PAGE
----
‘I can’t clear a hospital in Sydney or Melbourne to accommodate 600 people. We don’t have a facility otherwise that can take this number of people,’ he told the Nine Network on Thursday.

Christmas Island administrator Natasha Griggs said residents had expressed some concerns but had been assured that all necessary measures had been put in place to ensure the safety of locals.

‘By and large, the Christmas Island residents understand that this is a humanitarian mission and they’re generally supportive,’ she said.

‘We’ve got a fantastic team of people that have got experience in doing this, a track record of success so the residents of Christmas Island have no need to worry.’

But Australian Medical Association boss Tony Bartone said there were better alternatives to sending evacuees to Christmas Island, with some medical specialists suggesting the Woodside army barracks near Adelaide and another facility just north of Katherine in the NT.

Within Australia, there are nine confirmed cases of people with the deadly disease.

There are four people in NSW, three in Victoria and two in Queensland.

Two Australians in China’s Wuhan province have also been diagnosed. 

Chinese residents wear masks while waiting at a bus station near the closed Huanan Seafood Wholesale Market, which has been linked to the outbreak that started in December

Chinese residents wear masks while waiting at a bus station near the closed Huanan Seafood Wholesale Market, which has been linked to the outbreak that started in December

CORONAVIRUS CASES IN AUSTRALIA

NEW SOUTH WALES: 4 

January 25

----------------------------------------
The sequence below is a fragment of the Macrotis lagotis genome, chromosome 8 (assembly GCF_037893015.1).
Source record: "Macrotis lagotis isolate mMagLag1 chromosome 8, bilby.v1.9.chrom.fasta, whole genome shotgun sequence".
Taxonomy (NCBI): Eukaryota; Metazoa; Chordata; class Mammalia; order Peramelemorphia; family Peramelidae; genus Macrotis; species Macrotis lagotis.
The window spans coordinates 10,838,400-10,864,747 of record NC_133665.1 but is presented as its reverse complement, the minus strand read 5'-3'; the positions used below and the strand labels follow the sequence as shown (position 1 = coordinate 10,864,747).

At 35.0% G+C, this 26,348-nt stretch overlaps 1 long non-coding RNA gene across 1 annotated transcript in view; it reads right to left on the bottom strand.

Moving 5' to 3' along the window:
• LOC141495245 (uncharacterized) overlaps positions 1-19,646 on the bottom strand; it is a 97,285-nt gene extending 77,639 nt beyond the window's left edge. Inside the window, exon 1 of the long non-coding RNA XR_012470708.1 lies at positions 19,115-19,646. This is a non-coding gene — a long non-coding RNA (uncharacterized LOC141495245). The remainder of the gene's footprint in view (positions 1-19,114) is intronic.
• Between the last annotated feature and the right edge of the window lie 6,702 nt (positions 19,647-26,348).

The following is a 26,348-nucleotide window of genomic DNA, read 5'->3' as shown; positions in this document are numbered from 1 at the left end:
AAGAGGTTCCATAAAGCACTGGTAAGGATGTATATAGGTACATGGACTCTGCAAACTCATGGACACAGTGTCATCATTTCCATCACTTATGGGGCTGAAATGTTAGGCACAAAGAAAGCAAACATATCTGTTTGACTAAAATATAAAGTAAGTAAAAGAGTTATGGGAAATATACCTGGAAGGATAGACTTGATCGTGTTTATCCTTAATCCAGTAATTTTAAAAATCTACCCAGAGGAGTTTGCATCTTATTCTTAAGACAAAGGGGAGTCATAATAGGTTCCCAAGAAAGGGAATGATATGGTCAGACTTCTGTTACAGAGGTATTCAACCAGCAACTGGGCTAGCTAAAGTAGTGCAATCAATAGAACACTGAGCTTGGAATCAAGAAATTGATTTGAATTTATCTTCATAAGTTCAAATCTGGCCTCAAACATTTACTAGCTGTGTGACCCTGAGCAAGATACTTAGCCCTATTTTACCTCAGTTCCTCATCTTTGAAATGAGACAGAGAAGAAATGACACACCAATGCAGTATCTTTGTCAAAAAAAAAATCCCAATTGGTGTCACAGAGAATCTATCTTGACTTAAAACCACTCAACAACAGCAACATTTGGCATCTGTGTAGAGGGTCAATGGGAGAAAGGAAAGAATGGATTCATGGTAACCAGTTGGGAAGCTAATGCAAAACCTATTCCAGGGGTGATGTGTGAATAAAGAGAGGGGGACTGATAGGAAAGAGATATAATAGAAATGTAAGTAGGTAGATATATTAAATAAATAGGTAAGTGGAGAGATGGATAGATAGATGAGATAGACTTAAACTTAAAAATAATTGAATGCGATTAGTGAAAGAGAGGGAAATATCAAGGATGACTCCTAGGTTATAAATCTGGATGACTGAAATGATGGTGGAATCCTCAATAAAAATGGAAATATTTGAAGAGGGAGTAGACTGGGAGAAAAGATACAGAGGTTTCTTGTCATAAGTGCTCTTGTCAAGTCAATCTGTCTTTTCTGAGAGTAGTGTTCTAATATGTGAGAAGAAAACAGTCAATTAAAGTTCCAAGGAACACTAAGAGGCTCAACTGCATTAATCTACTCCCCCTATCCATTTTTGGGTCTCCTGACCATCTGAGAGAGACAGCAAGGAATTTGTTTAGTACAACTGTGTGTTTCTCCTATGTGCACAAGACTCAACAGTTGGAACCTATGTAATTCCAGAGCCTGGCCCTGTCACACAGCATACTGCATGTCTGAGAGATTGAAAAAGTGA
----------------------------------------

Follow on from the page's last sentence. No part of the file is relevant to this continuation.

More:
• Three men aged 43, 53, and 35 who had recently travelled to China are confirmed to have contracted the disease.
  • Two flew in from Wuhan while the other arrived in Sydney from Shenzhen, south China.
  • They are being treated in isolation at Westmead Hospital and are in stable condition.

January 27 

  • A 21-year-old woman is identified as the fourth person to test positive for the illness in NSW.
  • The woman, a student at UNSW, flew into Sydney International Airport on flight MU749 on January 23 and presented to the emergency department 24 hours later after developing flu-like symptoms.
  • She is being treated in isolation at Westmead Hospital.

VICTORIA: 3

January 25

  • A Chinese national aged in his 50s becomes the first confirmed case of the coronavirus in Australia.
  • The man flew to Melbourne on China Southern flight CZ321 from Wuhan via Guangzhou on January 19.
  • He is now in quarantined isolation at Monash Hospital in Clayton in Melbourne’s east.

January 29

  • A Victorian man in his 60s is diagnosed with the coronavirus.
  • He became unwell on January 23 – two days after returning from the Chinese city of Wuhan, the epicentre of the outbreak. 
  •  The man was confirmed as positive on January 29 and was subsequently seen by doctors at the Monash Medical Centre. He was assessed as being well enough to stay at home.

January 30

  • A woman in her 40s is found to have coronavirus. 
  •  She was visiting from China and mostly spent time with her family.
  • She is being treated at Royal Melbourne Hospital. 

QUEENSLAND: 2

January 29

  • Queensland confirms its first case after a 44-year-old Chinese national wass diagnosed with the virus.
  • He is being treated at Gold Coast University Hospital.

January 30

  • A 42-year-old Chinese woman who was travelling in the same Wuhan tour group as the 44-year-old man tests positive. She is in Gold Coast University Hospital in stable condition.

CHINA: 2

January 30

  • Two Australians have been confirmed as having the virus in Wuhan itself. Australia has raised the travel alert level to ‘do not travel’ for the city of Wuhan – the epicentre of the outbreak – and for the entire Hubei province.
  • Chief Medical Officer Brendan Murphy says unless people have contact with someone who is unwell and has come from that part of China, there is no need for current concern.

 

 

 

 

  

 

Read more at DailyMail.co.uk